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The words "Vintage" and "Antique" are casually tossed about in the knife world. From a collector of older knives perspective, are these terms the same or do they have different meanings to you?

Tags: antique, definitions, vintage

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I need to finish my first cup of coffee and then probably have another, but I can absorb what you are saying here :)
A wise man?
If you can afford it, it probably doesn't fall into either catagory---in my case--If you buy it anyways be prepared to hear all kinds of descriptions---I know you didn't pay (fill in blank) for that old piece of %$#$%$#or "I don't care if it is old, vintage, antique, it is still an expensive piece of old%$##$%$ to me. So, from the following commentary, I am still left confused but I wanted it, I got it, Toyota.
Old :)
just kidding....
so true.
Well said hari :)
how can i get some help on finding the make and era of a knife?
Scott,
Your question reminds of what my 9th grade English teacher told us. English is the hardest language to learn - too many terms that mean the same thing or certainly are spelled or pronounced the same way but convey entirely different messages.
So as it relates to knives - (to me) vintage means something produced at least 50 years ago and has been maintained in good condition. I know - it's like defining quality - I'm an old QA Manager - we all know what it is when we have it and especially if we don't.
Antique - now we're in my era|:) In general - something over 50 years old - that's when you can get an Antique licence plate for your old collector car.
Thanks for provoking the thought and keep collecting any knife that strikes a chord in you that says "Damn I like this one"

Lenny
Here's some deep thinking. First, define the term knife collecting. Prior to ca. 1970, virtually every knife produced was done so as a tool of use. While i'm sure there were those prior to 1970 who were established collectors, the knives they considered collectable were never manufactured as collectable items. Usher in the new age of knife collecting when post ca. 1970, Case followed by many others, began to manufacture knives specifically for the collector market. I have to ask myself, can THESE knives ever become true vintage collectables? Think of it this way. Consider a Case knife built in 1970 as a tool of use. Lets say for example, an 18 pattern stockman with a total production run of 10,000 pieces. Basic frame, standard blades, bone handles. For the sake of arguement let's say it cost $25. Then on the other side of the coin, take that same 18 pattern stockman with a total of only 1,000 produced. Same basic frame and blades, but with a fancy blade etch and bright lime green bone handles. It sells for say $50. Fast forward 50+ years, there are examples of both knives that have survived in mint condition. Which knife in your mind is likely the rarer and more valuable knife?  Which one is more deserving of the vintage status. The thing is, even though there were originally 10,000 of the first example, it's quite possible that there are actually fewer surviving in mint condition then the "collector" version. This all may seem a bit off-topic, but I think to define what is a vintage or antique knife. We first have to determine what knives can even be considered. Here's one last example i'll ask for opinions on. Even if it survives in mint condition for 200 years, will a Frost knife made in Pakistan ever be considered a highly prized "vintage/antique" collectable? Just some food for thought, Rob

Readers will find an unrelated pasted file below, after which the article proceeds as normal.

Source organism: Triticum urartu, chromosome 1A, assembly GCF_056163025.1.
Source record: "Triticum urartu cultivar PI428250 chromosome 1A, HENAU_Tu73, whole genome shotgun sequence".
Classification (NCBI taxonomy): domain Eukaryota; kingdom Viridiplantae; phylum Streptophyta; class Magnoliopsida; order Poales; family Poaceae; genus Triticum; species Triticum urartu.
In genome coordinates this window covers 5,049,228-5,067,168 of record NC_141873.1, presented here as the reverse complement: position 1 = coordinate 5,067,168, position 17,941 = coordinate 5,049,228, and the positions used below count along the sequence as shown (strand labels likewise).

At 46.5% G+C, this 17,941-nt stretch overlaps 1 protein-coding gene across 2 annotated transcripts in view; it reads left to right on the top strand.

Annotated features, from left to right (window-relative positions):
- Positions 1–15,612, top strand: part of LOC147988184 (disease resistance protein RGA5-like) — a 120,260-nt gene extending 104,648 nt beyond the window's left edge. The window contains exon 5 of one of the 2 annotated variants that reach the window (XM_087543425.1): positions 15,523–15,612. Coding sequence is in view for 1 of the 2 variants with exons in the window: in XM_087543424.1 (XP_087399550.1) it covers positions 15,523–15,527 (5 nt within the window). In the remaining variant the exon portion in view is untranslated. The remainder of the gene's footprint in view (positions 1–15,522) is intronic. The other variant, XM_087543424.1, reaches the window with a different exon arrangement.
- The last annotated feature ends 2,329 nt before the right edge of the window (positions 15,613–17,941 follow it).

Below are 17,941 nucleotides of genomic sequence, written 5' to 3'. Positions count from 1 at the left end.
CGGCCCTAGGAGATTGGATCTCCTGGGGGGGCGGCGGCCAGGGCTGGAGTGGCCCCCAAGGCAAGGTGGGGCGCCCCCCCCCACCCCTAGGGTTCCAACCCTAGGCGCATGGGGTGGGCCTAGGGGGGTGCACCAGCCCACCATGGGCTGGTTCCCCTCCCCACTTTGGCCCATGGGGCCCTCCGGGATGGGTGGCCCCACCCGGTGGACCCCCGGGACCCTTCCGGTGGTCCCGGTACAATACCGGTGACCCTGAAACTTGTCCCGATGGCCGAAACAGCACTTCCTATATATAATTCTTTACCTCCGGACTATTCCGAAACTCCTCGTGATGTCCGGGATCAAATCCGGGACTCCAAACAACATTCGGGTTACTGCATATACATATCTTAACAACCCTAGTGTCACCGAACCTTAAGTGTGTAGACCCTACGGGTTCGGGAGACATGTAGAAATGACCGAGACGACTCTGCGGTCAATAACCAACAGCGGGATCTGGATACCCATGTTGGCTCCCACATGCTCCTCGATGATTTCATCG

If my great grand something kids collect Frost knives I`ll come back and haunt them.

LOL!   I'll take that as a NO!   Pondering on the question though, a line from an Indiana Jones movie comes to mind. Even a $2 watch hidden safely away for a thousand years can become a priceless artifact.  Hmmm...

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